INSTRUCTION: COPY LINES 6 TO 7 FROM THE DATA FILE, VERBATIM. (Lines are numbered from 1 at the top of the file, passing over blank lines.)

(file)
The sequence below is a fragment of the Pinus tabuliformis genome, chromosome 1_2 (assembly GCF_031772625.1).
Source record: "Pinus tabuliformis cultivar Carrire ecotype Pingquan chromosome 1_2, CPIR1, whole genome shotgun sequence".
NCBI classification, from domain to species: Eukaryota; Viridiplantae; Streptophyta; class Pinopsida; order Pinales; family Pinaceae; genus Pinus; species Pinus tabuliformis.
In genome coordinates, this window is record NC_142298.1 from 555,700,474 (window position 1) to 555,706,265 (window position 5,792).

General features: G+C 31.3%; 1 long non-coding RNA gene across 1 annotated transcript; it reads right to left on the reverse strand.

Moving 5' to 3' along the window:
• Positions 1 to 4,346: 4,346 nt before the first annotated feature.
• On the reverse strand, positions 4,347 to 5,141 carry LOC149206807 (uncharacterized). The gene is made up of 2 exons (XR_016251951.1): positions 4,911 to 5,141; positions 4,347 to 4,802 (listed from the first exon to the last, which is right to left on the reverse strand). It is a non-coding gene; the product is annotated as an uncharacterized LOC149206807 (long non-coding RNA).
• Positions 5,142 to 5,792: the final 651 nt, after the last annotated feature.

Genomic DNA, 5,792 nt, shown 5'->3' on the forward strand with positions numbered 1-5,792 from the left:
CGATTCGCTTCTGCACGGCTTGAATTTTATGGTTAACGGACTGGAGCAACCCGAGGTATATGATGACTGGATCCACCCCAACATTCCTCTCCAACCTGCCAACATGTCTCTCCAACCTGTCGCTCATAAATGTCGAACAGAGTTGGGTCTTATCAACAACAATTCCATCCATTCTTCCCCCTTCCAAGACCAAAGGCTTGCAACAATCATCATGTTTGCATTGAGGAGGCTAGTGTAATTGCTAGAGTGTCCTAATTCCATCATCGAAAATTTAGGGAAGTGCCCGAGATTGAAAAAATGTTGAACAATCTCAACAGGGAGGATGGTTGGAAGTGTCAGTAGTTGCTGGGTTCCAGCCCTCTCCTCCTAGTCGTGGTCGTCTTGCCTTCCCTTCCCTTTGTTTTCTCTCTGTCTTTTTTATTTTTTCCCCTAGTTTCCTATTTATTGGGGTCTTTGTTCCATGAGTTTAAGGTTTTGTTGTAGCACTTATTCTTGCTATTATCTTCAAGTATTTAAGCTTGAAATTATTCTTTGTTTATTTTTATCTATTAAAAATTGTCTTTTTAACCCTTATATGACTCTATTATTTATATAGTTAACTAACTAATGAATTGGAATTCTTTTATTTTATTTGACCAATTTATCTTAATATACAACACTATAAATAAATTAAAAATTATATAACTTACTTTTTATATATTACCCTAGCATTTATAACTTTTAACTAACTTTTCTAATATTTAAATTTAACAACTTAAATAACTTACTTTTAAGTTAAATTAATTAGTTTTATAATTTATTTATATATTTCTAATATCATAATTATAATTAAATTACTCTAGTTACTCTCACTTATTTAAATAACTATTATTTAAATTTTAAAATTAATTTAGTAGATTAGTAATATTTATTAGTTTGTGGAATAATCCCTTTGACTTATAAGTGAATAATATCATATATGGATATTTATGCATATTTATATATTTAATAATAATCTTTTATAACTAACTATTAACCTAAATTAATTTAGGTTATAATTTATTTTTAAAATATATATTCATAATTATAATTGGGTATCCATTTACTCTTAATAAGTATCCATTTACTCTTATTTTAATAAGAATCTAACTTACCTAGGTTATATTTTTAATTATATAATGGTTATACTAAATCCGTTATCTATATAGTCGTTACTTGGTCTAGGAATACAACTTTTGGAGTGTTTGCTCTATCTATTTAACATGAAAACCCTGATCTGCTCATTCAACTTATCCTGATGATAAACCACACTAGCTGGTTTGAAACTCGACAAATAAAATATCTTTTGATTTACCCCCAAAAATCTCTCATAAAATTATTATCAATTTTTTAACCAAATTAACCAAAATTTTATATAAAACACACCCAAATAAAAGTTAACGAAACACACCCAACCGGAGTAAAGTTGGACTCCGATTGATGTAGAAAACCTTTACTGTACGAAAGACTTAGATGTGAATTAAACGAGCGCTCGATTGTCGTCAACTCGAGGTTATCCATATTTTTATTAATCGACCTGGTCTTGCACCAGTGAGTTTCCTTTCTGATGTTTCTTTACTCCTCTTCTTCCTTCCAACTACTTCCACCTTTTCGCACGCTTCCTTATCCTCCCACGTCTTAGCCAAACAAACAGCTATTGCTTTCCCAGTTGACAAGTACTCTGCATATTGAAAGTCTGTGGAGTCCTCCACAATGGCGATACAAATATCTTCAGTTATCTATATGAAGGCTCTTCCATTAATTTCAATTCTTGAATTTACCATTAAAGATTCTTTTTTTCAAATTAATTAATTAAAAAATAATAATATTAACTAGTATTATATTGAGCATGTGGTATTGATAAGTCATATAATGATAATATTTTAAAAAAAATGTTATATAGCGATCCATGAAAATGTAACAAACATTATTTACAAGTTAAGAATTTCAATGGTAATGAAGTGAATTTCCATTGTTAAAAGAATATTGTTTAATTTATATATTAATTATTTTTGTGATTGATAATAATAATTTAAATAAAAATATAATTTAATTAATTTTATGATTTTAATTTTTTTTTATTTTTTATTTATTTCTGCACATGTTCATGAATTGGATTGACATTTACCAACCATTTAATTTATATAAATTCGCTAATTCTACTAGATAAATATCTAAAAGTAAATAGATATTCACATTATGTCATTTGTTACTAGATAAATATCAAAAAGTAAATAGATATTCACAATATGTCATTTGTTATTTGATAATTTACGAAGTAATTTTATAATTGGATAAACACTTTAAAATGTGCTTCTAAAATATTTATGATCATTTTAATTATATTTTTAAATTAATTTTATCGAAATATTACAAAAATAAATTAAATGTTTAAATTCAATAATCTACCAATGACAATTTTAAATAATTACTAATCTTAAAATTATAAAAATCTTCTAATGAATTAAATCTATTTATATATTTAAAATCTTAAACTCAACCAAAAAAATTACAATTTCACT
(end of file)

Moving 5' to 3' along the window:
• Positions 1 to 4,346: 4,346 nt before the first annotated feature.